In-Use Emission Measurements of Snowmobile and Snowcoaches in Yellowstone National Park

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Final Report prepared for the National Park Service




Large growth in wintertime snowmobile visits to Yellowstone National Park in the 1990's led to a series of lawsuits and environmental impact statements resulting in the adoption of a Temporary Winter Use Plans Environmental Assessment (EA).1-4The temporary winter use plan will be in effect for three winter seasons beginning in December of 2004. It allows motorized winter visits on snowcoaches and a limited number (up to 720/day in Yellowstone and an additional 140/day in Grand Teton) of guided snowmobiles which meet a Best Available Technology (BAT) standard.5Additionally the EA allows the National Park Service (NPS) the opportunity to collect additional data on the BAT approved snowmobiles and snowcoaches in use in the park.

In-use snowmobile and snowcoach emission measurements are scarce. Snowmobile emissions have been measured by the University of Denver in Yellowstone National Park in two previous studies in 1998 and 1999.6, 7Both studies utilized the University of Denver's on-road remote vehicle exhaust sensor to measure the tailpipe emissions of snowmobiles entering the parks west entrance. Several researchers have reported in-use and dynamometer emission measurements on 2-stroke and 4-stroke snowmobiles.8-11 In addition there is one report of dynamometer emission measurements of a vehicle used in the winter as a snowcoach under a simulated load by Southwest Research, Inc.12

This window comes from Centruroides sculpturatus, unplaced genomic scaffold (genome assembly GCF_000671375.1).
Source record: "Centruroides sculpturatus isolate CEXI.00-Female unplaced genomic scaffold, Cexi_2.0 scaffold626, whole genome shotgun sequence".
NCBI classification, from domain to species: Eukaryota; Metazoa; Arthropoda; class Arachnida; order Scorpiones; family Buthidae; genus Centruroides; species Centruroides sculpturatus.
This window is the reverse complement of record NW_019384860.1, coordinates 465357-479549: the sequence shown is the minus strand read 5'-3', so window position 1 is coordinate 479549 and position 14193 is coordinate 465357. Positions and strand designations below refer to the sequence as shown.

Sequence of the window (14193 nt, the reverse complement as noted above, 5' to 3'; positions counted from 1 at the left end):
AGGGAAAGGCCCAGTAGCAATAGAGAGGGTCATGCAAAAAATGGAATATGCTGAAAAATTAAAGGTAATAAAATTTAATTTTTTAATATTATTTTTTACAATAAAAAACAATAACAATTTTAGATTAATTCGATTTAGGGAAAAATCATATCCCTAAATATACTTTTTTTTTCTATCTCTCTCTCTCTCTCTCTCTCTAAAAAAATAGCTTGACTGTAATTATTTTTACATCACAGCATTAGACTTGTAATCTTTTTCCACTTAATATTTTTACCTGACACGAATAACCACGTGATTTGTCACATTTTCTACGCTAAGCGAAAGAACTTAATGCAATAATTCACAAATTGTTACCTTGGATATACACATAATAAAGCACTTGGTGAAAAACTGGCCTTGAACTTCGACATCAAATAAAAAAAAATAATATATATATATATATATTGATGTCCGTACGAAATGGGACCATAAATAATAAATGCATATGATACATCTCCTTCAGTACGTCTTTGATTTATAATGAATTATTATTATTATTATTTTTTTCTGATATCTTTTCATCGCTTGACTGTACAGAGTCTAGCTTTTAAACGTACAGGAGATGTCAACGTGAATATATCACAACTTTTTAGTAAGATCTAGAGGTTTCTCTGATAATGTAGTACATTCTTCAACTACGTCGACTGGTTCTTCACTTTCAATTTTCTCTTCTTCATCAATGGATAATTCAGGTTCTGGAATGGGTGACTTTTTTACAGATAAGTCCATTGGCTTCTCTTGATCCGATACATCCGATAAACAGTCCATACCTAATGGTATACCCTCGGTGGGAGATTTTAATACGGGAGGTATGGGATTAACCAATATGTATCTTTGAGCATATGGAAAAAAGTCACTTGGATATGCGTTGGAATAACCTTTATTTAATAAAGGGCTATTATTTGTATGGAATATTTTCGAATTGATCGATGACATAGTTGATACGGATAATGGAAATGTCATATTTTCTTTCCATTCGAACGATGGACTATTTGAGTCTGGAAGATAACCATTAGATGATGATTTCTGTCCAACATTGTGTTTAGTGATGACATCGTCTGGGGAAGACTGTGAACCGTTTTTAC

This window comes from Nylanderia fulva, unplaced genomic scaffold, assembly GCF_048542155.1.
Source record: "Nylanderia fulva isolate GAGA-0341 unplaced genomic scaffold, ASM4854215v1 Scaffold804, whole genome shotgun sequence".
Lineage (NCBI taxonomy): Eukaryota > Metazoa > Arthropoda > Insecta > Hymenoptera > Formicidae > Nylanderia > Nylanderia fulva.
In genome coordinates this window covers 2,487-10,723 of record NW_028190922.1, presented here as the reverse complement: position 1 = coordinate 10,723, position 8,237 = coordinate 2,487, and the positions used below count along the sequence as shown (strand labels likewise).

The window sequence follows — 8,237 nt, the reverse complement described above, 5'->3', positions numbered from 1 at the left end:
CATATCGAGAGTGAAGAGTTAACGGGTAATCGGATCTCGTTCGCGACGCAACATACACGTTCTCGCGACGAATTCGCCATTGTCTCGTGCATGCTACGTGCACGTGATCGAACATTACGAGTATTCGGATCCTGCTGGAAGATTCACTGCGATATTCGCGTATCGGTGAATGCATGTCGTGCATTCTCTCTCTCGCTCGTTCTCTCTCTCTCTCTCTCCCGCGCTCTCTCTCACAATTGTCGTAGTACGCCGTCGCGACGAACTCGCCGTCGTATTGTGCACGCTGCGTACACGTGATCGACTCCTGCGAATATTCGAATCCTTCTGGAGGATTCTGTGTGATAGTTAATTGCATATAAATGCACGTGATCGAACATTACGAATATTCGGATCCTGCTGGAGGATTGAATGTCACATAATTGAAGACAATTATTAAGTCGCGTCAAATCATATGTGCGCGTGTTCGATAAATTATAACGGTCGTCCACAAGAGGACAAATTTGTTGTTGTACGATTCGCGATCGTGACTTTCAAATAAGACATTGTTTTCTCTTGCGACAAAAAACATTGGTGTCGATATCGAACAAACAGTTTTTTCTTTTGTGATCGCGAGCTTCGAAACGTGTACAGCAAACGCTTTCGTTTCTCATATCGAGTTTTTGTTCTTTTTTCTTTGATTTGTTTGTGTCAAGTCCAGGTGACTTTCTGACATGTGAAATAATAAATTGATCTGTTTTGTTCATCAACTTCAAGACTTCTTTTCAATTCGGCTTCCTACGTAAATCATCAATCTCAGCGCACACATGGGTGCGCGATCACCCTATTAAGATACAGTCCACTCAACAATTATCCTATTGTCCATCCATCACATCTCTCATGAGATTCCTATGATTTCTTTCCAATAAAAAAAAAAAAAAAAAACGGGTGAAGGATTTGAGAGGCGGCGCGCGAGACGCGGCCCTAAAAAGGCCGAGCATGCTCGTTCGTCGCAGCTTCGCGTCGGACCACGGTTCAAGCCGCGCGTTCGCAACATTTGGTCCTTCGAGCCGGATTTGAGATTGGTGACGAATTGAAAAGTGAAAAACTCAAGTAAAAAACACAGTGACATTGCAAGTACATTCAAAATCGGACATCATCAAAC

The two goals of this research were to repeat the gate measurements on the current crop of 4-stroke snowmobiles and to collect as much in-use emission data from snowcoaches as possible during the time frame. The snowmobile measurements would be used to directly compare and contrast with the previous data sets. The snowcoach measurements are primarily aimed in assisting with the air quality dispersion modeling. This modeling has been an integral part of the previous air quality studies in the park and have had to rely on limited emissions data.13Typically this type of modeling likes to have g/mi or g/sec emissions data for several vehicle-operating modes (at a minimum idle, low and high speed cruise) and time estimates for the frequency of each. The goal to instrument as many different coaches as possible is not to establish an average snowcoach emission factor but to help establish the emission and activity boundaries that coaches operate in.